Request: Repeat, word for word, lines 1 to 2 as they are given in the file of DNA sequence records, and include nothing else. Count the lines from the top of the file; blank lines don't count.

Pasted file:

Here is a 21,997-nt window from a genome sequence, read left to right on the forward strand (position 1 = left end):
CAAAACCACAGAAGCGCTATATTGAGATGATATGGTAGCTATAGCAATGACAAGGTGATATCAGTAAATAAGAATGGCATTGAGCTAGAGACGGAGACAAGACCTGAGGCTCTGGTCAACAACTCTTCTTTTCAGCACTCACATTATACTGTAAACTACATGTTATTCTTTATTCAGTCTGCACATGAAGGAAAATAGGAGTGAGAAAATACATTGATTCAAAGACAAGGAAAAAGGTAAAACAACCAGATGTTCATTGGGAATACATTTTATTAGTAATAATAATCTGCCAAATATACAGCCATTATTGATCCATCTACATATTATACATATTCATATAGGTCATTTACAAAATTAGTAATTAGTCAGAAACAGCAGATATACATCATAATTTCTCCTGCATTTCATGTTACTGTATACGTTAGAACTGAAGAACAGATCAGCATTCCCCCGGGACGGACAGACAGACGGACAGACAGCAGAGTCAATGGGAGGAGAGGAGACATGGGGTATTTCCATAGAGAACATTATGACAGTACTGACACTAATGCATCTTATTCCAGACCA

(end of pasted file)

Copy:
Here is a 21,997-nt window from a genome sequence, read left to right on the forward strand (position 1 = left end):
CAAAACCACAGAAGCGCTATATTGAGATGATATGGTAGCTATAGCAATGACAAGGTGATATCAGTAAATAAGAATGGCATTGAGCTAGAGACGGAGACAAGACCTGAGGCTCTGGTCAACAACTCTTCTTTTCAGCACTCACATTATACTGTAAACTACATGTTATTCTTTATTCAGTCTGCACATGAAGGAAAATAGGAGTGAGAAAATACATTGATTCAAAGACAAGGAAAAAGGTAAAACAACCAGATGTTCATTGGGAATACATTTTATTAGTAATAATAATCTGCCAAATATACAGCCATTATTGATCCATCTACATATTATACATATTCATATAGGTCATTTACAAAATTAGTAATTAGTCAGAAACAGCAGATATACATCATAATTTCTCCTGCATTTCATGTTACTGTATACGTTAGAACTGAAGAACAGATCAGCATTCCCCCGGGACGGACAGACAGACGGACAGACAGCAGAGTCAATGGGAGGAGAGGAGACATGGGGTATTTCCATAGAGAACATTATGACAGTACTGACACTAATGCATCTTATTCCAGACCA